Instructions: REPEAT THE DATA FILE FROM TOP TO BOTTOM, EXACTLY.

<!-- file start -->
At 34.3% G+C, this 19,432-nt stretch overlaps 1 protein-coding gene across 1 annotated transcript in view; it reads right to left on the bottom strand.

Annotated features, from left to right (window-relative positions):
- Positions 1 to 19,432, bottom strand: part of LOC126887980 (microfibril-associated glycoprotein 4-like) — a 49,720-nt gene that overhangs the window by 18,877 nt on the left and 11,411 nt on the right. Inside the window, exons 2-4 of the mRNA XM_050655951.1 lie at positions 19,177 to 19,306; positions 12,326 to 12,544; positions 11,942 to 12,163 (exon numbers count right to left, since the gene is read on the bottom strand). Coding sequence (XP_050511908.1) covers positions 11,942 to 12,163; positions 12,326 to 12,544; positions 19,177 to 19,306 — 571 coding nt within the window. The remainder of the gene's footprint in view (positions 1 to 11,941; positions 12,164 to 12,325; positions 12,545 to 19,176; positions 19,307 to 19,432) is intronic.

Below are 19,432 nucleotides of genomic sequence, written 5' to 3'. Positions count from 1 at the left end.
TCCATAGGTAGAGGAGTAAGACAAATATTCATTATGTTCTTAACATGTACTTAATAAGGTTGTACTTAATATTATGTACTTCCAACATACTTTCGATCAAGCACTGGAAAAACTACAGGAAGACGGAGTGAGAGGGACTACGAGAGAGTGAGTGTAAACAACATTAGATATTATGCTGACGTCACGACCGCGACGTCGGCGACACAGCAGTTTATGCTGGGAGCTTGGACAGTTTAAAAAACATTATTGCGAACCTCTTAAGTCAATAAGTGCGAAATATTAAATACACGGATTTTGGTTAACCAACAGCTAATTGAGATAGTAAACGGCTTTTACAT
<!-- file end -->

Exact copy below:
At 34.3% G+C, this 19,432-nt stretch overlaps 1 protein-coding gene across 1 annotated transcript in view; it reads right to left on the bottom strand.

Annotated features, from left to right (window-relative positions):
- Positions 1 to 19,432, bottom strand: part of LOC126887980 (microfibril-associated glycoprotein 4-like) — a 49,720-nt gene that overhangs the window by 18,877 nt on the left and 11,411 nt on the right. Inside the window, exons 2-4 of the mRNA XM_050655951.1 lie at positions 19,177 to 19,306; positions 12,326 to 12,544; positions 11,942 to 12,163 (exon numbers count right to left, since the gene is read on the bottom strand). Coding sequence (XP_050511908.1) covers positions 11,942 to 12,163; positions 12,326 to 12,544; positions 19,177 to 19,306 — 571 coding nt within the window. The remainder of the gene's footprint in view (positions 1 to 11,941; positions 12,164 to 12,325; positions 12,545 to 19,176; positions 19,307 to 19,432) is intronic.

Below are 19,432 nucleotides of genomic sequence, written 5' to 3'. Positions count from 1 at the left end.
TCCATAGGTAGAGGAGTAAGACAAATATTCATTATGTTCTTAACATGTACTTAATAAGGTTGTACTTAATATTATGTACTTCCAACATACTTTCGATCAAGCACTGGAAAAACTACAGGAAGACGGAGTGAGAGGGACTACGAGAGAGTGAGTGTAAACAACATTAGATATTATGCTGACGTCACGACCGCGACGTCGGCGACACAGCAGTTTATGCTGGGAGCTTGGACAGTTTAAAAAACATTATTGCGAACCTCTTAAGTCAATAAGTGCGAAATATTAAATACACGGATTTTGGTTAACCAACAGCTAATTGAGATAGTAAACGGCTTTTACAT